Madagascar's Kirindy Forest Reserve delivers David Attenborough moments

In a country ravaged and scarred by deforestation, arriving at the Kirindy Reserve, 50 kilometres north-east of the seaside town of Morondova, in Western Madagascar, is both exciting and something of a relief. 

Covering around 125 square kilometres, Kirindy's dry deciduous forest only survived thanks to an experiment in sustainable logging during the otherwise gung-ho 1970s.  

That prescience not only helped the forest survive but kept it as a habitat for native wildlife.  The area became a protected reserve, in which the fossa, Madagascar's largest predator, is more readily spotted than anywhere else.  It is also inhabited by eight species of lemur, 32 types of reptile and a variety of colourful birds, making it as popular with scientists as it is with tourists. 

Kirindy is another compelling stage in our 21-day Madagascar Adventure group tour with World Expeditions, following on from our visit to World Heritage-listed Tsingy National Park and its serrated limestone pinnacles. 

To get here from Tsingy, we follow another dusty road to the riverside town of Belo Tsiribihina, before taking an hour-long car ferry ride.  Actually, "car ferry" is too grand a description of this open-air wooden platform built over the top of three large canoes, carrying three vehicles and numerous passengers and powered by petrol engines at the back.  However, it delivers us safely to Tsiribihina's opposite bank, to continue our drive south.   

Like the ferry, the Kirindy Ecolodge, where we are staying, is in need of some TLC.  Its dilapidated bungalows and shaded restaurant, which our group of eight causes to run out of beer, are nonetheless right on site for wildlife spotting.  

Indeed, even before we've unpacked, a fossa enters the camp to drink from a dripping tap. It is an unusual-looking creature, feline in its features and its slinking gait but terrier-like in its big ears and muzzle.  Reaching lengths of up to 1.4m, including its extended tail, it uses that muzzle to hunt fish, birds and small and medium-sized animals.  

And sorry folks, those cute lemurs are on the menu. 

To help us spot less audacious wildlife, we have local guide Jean. Jean has been working at Kirindy for nine years and accompanies us on two excursions into the forest.  On our nightwalk we follow criss-crossing trails between the trees, Jean giving us the signal to turn our spotlights on when he finds an animal. 


Out there tonight are several tiny grey mouse lemurs, with sticky-out ears and curious expressions, some colourful spiders and skinks that Jean somehow picks out against the ground-covering leaves and a red tailed sportive lemur, peering down on us from a tall branch. 

Our morning walk brings us two David Attenborough moments, in which we happen upon families of different lemur species and are allowed right into their domain to ogle and photograph them.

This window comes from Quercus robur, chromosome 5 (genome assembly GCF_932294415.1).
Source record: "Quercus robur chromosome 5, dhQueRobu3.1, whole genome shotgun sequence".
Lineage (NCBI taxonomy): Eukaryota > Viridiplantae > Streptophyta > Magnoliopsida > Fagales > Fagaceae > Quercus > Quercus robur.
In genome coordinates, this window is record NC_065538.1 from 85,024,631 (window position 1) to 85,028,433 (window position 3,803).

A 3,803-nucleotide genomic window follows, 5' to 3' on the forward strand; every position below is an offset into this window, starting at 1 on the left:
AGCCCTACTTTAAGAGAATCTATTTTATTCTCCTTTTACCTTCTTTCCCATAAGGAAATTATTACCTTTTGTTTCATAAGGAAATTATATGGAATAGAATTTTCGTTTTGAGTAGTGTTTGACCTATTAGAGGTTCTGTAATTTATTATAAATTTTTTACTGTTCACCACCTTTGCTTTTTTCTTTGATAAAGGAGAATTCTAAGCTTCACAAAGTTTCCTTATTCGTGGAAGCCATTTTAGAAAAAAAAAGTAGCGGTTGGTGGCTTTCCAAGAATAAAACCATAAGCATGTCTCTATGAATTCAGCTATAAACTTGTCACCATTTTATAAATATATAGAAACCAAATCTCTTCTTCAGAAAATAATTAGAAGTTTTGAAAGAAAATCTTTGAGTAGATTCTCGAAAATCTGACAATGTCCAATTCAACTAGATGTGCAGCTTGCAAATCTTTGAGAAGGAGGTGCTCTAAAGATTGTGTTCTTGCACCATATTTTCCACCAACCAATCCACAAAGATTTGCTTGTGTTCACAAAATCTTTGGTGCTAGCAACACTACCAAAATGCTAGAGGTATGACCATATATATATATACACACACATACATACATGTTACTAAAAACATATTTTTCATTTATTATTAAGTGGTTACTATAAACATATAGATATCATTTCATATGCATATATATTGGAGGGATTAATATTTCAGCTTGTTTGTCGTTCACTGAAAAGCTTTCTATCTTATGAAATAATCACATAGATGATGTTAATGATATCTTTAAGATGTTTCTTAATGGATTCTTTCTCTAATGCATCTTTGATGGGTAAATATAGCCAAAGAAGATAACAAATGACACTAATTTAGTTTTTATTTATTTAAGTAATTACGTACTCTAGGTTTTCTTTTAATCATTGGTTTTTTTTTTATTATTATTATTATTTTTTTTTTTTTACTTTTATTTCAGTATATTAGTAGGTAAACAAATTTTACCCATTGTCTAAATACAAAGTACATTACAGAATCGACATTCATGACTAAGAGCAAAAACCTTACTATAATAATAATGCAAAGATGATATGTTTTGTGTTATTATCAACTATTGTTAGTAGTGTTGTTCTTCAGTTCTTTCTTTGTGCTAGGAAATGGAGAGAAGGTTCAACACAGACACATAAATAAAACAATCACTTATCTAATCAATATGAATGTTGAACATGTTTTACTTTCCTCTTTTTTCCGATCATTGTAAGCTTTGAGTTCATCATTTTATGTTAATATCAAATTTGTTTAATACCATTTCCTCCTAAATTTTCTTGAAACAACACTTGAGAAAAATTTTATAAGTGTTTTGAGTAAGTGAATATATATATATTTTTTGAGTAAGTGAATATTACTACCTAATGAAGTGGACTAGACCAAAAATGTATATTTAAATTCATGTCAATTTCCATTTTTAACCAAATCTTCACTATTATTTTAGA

Getting any closer to the seven red-fronted brown lemurs, with two babies hanging off their mums, or the family of Verreaux's white sifakas, would be intrusive.  Yet, neither group seems fazed, and we get so close to sifaka babies suckling on their mothers, that we are startled by their older siblings' sudden display of acrobatics, during which they swing up to four metres from spindly branch to lanky trunk. 

Jean also finds us a dozy Scop's owl, its beady eyes peering out at us from the hollow of a fallen trunk and back at the camp, there are two more appearances.  One is by a chameleon doing a strange John Travolta-like shuffle – two steps forward, one step back, repeat – and another by the biggest cockroach I've ever seen, making a mockery of the little pests back home. 

Leaving Kirindy and heading for the coast, we see several species of baobabs, relatives of my favourite Australian tree, the boab, found in the Kimberley.  Whatever the variety they retain the same expressive qualities, full of personality, their branches like gangly tentacles or unruly hair springing from the top of their chunky, angular trunks. 

It is not long before we arrive at the Allee des Baobabs, a short but impressive stretch of trees, near the seaside town of Morondava.  

Probably Madagascar's most photographed sight, the Allee comprises tens of mature baobabs, some thought to be a thousand years old, seemingly deliberately planted in neat lines alongside the dirt road. They are particularly atmospheric at sunrise and sunset. 

We are here two hours before sunset, giving us the time to figure out the best photographic vantage point and the bonus, for me, of joining a game of football with local kids, played with a ball made from tightly-bound plastic bags. 

The sunset is worth waiting for, the Andansonia grandidieri baobabs growing ever more characterful in the diminishing light and shadows lengthening across the sandy surrounds.  

Yet perhaps the most intriguing spectacle is that of an immaculately dressed Japanese tour operator, in impractical high heels, draped across the bonnet of a four-wheel drive, having her photograph taken, the baobabs a mere backdrop to the star. 

For us, though, having seen much of Madagascar denuded of trees, these wonderful old baobabs and the survival of the Kirindy Forest, are sights to be cherished. 




South African Airways has daily flights to Madagascar from Australia's East coast, via Perth and Johannesburg, connecting to the capital Antananarivo using SA Airlink. Flights from $2440 return, including taxes. See or phone 1300 435972. 


World Expeditions has a range of journeys exploring Madagascar.  These include Madagascar Reef and Rainforests, Madagascar with Kids and Discover Madagascar with Dr Karl Kruszelnicki.  Their 21-day Madagascar Adventure, from $4690 per person, visits Kirindy and the Allee des Baobabs. Phone 1300 720000.

Daniel Scott was a guest of World Expeditions, South African Airways and Airlink.